Nikon Announces Two Mirrorless Cameras, J1 and V1
Nikon have finally made their entry into the mirrorless camera fold, today revealing the "1 system" along with two launch models, the V1 and J1.
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After months of whispering behind closed doors, coded messages, clandestine smoke signals, and all manner of spy photos, the rumors are true: Nikon will release two mirrorless interchangeable lens cameras this year, to compete with similar offerings from Olympus, Panasonic, Sony, and Pentax.
The system, which will be titled the "1 system" and feature a new "CX" image sensor and mount (to go along with their DX and FX full-size DSLR cameras), will offer two models at first: the J1 and the V1. The cameras will sport a 13.2mm x 8.8mm CMOS sensors (2.7x crop factor), larger than premium compact cameras, but offering a little more than half the sensor area found on Micro Four Thirds cameras.
From the first round of hands-on photos, it looks like the smaller sensor has allowed Nikon to build more compact lenses and bodies similar to what Pentax has debuted with its "Q" system. The result? Pocket-sized cameras with interchangeable lenses.
There aren't many noticeable differences between the two launch models, though the J1 will feature a built-in flash while the V1 will not. The V1 will offer a built-in electronic viewfinder, however, with an accessory port that will allow for an external flash, GPS, and other accessories. Neither camera will have an on-camera hotshoe, and the V1 will be constructed of magnesium alloy for durability.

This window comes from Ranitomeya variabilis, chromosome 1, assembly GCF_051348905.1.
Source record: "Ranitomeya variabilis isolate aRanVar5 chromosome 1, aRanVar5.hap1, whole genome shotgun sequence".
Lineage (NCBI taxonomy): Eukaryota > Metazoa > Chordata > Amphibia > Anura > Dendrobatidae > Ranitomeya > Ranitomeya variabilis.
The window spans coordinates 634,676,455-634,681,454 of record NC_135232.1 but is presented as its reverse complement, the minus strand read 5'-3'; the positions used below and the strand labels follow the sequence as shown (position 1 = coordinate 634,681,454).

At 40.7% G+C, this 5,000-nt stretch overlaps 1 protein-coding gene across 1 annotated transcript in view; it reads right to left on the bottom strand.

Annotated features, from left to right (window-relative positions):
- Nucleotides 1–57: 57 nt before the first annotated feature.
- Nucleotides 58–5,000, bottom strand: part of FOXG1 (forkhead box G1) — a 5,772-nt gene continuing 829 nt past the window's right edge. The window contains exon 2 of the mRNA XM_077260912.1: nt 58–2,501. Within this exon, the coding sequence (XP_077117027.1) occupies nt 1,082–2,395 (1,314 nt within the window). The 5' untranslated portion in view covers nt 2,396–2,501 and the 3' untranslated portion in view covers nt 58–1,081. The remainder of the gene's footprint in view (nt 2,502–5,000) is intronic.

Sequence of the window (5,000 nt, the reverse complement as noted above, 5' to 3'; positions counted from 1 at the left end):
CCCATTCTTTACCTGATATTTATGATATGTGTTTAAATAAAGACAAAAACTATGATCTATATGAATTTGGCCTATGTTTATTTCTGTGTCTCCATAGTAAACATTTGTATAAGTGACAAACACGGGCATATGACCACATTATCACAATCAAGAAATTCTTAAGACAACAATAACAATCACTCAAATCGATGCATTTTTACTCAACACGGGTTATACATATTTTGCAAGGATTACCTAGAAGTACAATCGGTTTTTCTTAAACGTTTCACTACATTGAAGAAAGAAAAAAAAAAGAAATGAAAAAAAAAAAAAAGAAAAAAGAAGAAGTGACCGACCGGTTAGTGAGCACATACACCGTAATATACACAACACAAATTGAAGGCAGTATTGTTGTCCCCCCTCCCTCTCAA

Filling out the rest of the specs, it turns out most of the rumors were true: both cameras offer a 10.1-megapixel image sensor, hybrid phase and contrast detection autofocus, the new EXPEED 3 image processor, and an ISO range of 100-6400, including the Hi-1 setting.
The cameras will feature full HD 1080/60i video recording, with 720/60p recording also offered, and a maximum photo shooting speed of 10fps at full resolution and continuous autofocus. Both cameras will offer up to 1200fps video recording for slow motion video capture, as well as noise reduction tailored for low light video.
At launch, there will be four lenses available, with several more currently in development. In the near future, Nikon has promised to release an F-mount adapter to allow fit compatibility with the full range of Nikon DSLR lenses.
Both cameras will be available October 20th, with the J1—tailored for entry-level shooters—shipping with a 10-30mm kit lens for $650 while the V1 will sport the same lens and fetch a price of $899.
For full information, including sample photos and video, please visit Nikon's press website at nikonusa.com.
Stay tuned for more updates, including a hands-on preview coming soon.
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